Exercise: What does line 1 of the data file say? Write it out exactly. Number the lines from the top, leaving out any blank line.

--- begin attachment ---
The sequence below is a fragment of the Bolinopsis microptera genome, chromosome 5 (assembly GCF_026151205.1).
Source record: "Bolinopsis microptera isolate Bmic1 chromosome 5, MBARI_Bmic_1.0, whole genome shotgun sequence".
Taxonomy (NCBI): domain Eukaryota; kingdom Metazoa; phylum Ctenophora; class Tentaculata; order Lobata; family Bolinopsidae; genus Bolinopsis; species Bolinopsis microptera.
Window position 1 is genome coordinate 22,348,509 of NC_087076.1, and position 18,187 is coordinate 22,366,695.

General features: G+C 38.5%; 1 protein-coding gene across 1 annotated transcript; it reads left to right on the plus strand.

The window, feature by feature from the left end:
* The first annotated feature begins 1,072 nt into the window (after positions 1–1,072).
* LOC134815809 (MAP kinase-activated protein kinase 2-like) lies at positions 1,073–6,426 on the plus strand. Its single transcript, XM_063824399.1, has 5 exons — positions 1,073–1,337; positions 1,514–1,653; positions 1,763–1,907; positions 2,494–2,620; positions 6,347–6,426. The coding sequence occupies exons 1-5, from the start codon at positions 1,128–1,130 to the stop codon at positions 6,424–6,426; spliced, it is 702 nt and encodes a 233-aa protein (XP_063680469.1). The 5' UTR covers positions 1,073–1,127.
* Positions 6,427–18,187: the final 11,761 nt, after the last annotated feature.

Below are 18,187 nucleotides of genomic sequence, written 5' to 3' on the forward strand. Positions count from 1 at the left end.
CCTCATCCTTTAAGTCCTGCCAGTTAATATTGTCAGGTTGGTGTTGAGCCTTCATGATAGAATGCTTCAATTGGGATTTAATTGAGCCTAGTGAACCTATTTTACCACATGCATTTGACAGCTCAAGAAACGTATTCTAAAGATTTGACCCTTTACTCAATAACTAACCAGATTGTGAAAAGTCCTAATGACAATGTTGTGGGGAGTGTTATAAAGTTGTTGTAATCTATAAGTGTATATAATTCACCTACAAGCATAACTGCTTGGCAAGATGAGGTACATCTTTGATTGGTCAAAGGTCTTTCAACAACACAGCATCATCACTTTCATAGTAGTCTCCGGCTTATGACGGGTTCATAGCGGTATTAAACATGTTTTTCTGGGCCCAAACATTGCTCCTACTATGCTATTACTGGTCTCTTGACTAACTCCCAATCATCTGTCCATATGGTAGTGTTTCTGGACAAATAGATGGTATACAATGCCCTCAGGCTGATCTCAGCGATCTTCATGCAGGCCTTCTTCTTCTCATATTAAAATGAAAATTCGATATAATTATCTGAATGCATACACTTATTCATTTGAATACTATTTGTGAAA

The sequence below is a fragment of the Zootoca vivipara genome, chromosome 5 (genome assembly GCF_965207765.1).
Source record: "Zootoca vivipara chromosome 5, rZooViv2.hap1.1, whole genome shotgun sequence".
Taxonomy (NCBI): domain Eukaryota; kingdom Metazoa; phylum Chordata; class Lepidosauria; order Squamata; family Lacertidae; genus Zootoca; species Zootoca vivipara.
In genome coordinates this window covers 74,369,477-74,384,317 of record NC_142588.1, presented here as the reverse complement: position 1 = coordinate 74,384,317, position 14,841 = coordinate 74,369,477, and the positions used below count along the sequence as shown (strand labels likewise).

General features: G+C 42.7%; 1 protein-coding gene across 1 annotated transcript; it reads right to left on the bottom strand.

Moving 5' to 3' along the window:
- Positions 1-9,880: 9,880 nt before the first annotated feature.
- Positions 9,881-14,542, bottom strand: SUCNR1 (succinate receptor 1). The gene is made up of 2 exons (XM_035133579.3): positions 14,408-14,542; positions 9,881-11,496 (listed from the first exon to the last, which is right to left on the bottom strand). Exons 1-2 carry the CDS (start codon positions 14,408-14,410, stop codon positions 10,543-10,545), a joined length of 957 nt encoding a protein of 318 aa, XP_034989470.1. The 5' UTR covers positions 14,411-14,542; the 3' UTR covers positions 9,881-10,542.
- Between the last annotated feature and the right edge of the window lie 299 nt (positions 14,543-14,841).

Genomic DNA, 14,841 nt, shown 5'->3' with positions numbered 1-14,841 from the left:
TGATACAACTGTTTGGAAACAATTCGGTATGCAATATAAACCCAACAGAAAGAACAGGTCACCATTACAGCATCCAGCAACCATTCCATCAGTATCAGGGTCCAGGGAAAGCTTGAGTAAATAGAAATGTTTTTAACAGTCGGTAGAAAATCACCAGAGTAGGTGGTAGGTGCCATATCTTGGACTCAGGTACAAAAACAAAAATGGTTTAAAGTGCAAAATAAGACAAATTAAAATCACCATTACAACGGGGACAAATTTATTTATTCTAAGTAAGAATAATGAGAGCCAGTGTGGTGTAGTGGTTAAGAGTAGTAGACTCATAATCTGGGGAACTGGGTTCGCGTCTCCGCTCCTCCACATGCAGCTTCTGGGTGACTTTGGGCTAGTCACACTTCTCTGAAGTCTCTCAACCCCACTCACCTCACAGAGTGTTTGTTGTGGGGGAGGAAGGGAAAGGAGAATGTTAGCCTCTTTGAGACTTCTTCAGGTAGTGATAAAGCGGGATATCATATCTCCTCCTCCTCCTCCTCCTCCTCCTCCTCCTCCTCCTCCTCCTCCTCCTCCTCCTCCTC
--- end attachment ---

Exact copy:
The sequence below is a fragment of the Bolinopsis microptera genome, chromosome 5 (assembly GCF_026151205.1).